hill country observerThe independent newspaper of eastern New York, southwestern Vermont and the Berkshires


Arts & Culture September 2023


Short articles from the calendar pages



Chestnut trees, labor issues
are focus of local library talks


The return of chestnut trees and the effects of the pandemic on labor organizing will be the focus of presentations at local libraries this month as part of the Vermont Humanities Council’s Snapshot lecture series.
At 7 p.m. Wednesday, Sept. 6, at the Rutland Free Library, Thomas Estill will explores the historical uses, economic importance, and demise of the American Chestnut tree -- as well as ongoing research to bring the tree back and possibility reintroduce it into the wild in the near future.
The American chestnut, once common across the eastern United States, became all but extinct after a fungal disease, accidentally imported from Asia, decimated the trees in the early 20th century. But researchers have been making strides in recent years toward disease-resistant varieties.
Estill is a board member of the American Chestnut Tree Foundation’s chapter for Vermont and New Hampshire. He has been planting chestnut trees in New England since 2014 and currently manages a 60-tree orchard.
At 7 p.m. Wednesday, Sept. 27 at the Manchester Community Library, Jamie McCallum will examine the long shadow of labor militancy and workplace organizing that began during the pandemic, building on hundreds of interviews with workers and a mountain of other data to look at the pandemic through the eyes of the American working class.
McCallum is an associate professor of sociology at Middlebury College. His research focuses on labor and work issues around the globe.



Chapman Museum
plans cemetery tours


The Chapman Museum of Glens Falls has announced the return of its popular cemetery tours this month after a three-year hiatus.
The tours will again bring history to life as actors share the stories of local figures. This year’s tours will be offered Saturday, Sept. 30, at Pine View Cemetery, at 21 Quaker Road in Queensbury.
Guided tours will depart every 30 minutes from 10 a.m. to 1 p.m. The duration of each tour is estimated to be 60 to 90 minutes. Golf carts, each accommodating up to 12 guests, will be available for the 11 a.m. and 12:30 p.m. tours.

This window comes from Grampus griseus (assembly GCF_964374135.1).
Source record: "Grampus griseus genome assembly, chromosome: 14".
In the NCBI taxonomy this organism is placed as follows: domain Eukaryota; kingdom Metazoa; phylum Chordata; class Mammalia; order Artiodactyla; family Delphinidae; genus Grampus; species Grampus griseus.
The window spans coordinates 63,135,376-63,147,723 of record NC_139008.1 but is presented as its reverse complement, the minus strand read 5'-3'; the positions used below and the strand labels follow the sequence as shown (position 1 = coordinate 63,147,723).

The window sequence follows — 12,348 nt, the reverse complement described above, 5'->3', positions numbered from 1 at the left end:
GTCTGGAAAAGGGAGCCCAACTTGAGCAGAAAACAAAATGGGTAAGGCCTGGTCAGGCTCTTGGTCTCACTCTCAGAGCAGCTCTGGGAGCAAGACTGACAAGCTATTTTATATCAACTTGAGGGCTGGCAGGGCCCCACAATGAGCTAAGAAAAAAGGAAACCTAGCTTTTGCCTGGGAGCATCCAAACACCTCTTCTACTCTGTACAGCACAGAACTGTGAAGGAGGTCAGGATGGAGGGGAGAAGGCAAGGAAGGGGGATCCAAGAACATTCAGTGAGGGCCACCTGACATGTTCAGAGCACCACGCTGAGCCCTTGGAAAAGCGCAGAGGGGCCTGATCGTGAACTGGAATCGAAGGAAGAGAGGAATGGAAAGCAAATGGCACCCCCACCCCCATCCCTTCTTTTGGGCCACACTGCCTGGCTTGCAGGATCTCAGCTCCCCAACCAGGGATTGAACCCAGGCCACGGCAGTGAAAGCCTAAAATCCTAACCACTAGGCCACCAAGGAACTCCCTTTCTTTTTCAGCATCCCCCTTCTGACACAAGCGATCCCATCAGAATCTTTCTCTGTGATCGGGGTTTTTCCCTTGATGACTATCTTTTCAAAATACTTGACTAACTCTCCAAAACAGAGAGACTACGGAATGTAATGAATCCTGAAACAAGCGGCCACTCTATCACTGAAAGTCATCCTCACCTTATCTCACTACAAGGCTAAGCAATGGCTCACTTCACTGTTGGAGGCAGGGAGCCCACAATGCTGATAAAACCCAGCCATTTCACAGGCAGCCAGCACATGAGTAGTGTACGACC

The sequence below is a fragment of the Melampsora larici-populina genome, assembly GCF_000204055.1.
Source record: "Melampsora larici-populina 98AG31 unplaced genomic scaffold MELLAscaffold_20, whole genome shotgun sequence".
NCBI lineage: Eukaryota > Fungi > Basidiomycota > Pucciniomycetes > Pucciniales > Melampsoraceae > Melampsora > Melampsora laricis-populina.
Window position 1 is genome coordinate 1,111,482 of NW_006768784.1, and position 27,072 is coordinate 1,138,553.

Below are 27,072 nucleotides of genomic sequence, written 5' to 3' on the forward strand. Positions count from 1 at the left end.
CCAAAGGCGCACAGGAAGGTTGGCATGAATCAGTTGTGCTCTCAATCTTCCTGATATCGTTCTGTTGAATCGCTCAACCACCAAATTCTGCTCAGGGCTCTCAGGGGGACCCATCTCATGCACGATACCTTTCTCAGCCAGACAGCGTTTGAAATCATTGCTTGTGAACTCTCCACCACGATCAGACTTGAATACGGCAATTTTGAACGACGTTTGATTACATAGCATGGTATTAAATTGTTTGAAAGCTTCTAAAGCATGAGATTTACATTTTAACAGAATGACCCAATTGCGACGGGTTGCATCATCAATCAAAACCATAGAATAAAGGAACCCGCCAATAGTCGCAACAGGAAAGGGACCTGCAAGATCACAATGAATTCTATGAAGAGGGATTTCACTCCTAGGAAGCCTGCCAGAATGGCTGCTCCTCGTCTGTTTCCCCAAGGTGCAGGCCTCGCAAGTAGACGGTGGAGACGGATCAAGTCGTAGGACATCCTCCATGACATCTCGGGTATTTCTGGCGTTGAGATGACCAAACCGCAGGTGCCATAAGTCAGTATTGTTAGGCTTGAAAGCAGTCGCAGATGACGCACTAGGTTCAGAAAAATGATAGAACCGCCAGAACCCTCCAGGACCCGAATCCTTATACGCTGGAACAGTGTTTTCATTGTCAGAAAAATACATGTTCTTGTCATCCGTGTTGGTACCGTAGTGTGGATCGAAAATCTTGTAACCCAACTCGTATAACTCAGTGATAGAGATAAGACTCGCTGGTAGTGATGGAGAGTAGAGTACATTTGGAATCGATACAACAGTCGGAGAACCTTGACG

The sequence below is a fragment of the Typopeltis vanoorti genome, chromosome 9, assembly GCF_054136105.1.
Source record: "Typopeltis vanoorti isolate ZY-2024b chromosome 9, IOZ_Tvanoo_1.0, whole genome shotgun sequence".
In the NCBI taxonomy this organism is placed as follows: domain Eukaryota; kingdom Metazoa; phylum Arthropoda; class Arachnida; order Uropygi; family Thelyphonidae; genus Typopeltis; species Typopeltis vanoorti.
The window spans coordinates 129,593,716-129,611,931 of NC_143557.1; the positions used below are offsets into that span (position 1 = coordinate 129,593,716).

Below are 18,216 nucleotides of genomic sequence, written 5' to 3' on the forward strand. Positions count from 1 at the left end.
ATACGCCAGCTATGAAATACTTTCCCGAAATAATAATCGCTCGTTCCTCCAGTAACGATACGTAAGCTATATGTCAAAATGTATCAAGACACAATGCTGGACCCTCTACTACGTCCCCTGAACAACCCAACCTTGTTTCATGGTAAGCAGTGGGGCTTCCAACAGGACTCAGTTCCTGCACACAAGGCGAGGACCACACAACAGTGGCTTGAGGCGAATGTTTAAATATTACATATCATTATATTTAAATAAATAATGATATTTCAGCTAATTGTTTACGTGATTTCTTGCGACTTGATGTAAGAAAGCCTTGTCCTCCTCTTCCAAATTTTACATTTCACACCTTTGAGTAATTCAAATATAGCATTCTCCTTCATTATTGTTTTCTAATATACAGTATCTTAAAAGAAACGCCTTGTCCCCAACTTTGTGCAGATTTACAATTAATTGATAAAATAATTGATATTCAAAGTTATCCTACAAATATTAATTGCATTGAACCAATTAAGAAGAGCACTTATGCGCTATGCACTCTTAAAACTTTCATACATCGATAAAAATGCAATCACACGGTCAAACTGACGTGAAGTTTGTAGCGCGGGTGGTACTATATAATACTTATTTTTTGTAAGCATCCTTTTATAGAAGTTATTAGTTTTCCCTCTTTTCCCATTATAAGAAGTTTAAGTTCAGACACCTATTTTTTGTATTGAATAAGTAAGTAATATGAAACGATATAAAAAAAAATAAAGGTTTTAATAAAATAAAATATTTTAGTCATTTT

Participation in these tours is priced at $20 per person, with a special rate of $15 for Chapman Museum members. To take part, please register in advance by contacting the museum at (518) 793-2826.
Early registration is recommended. Payment will be collected at the time of booking to confirm the reservation.



Valley Artisans to show works of cut-paper artist Maude White


“True Nature,” an exhibit by cut-paper artist Maude White, will open Sept. 22 and run through Oct. 17 at the Small Gallery at Valley Artisans Market in Cambridge.
White is a cut-paper artist who recently left Washington County for the Hudson Valley. Her beautiful and incredibly detailed works are achieved by the completion of thousands of tiny precision incisions made skillfully onto paper using very sharp blades and typically depict images of flora and fauna.
In “True Nature,” White explores the secret places where fantasy and reality meet.
White’s work has been featured by Orion Magazine, Audubon, The Artist Magazine, Art House Press, Urban Outfitters, and The Public, among others.



In pair of free workshops,
WAM offers ‘devised theater’


LENOX, Mass.
Artists and community members are invited to join WAM Theatre’s experienced teaching artists to experiment with techniques of devised theater at a pair of free workshops this month.
As the phrase suggests, “devised theater” is a performance method where the play is invented by the performers, rather than constructed from a pre-written script. The process is collaborative; participants use a variety of techniques -- which might include writing, improvisation, games, movement and brainstorming -- to create original work. Unlike purely improvised shows, devised theater uses activities to come up with material that is then shaped into a planned performance.
Each workshop in WAM’s fall series offers members the opportunity to engage with theatrical storytelling and community building connections using a variety of devising practices. These special afternoon workshops are free and open to all, regardless of experience level.
“Bringing our community together through devised theater is a natural fit for WAM,” said Maizy Scarpa, a WAM Theatre teaching artist who is its new director of community engagement. “Not only is it a fantastic tool for imaginative storytelling, but it’s also a communal practice, which makes it a powerful conduit for activism. Instead of bringing a written script to life, the devising process brings a group’s ideas, imaginations, fears, and dreams into three-dimensional space. Once there, the ensemble can choose what to explore, celebrate, question and center.”
The first of the two workshops, “Devised Theatre for Strength and Resiliency,” with Priscilla Kane Hellweg will take place from 1:30 to 4 p.m. Saturday, Sept. 23, at the WAM Creative Hub in downtown Lenox. Hellweg will guide the group through devised theater exercises to imagine a better tomorrow.
The second workshop, “Devising Theatre Online,” with Nicole Orabona, takes place from 2 to 4 p.m. Saturday, Sept. 30. Aimed at those wanting to expand their artistic practice and connect digitally with a greater sphere of collaborators, this workshop will be entirely online and facilitated over Zoom. Orabona will lead improvisation and collaboration activities to explore the process of creating art and connecting through digital platforms.
These free workshops are expected to sell out, and registration is now open. Visit www.wamtheatre.com/workshops/ to reserve a spot or to learn more.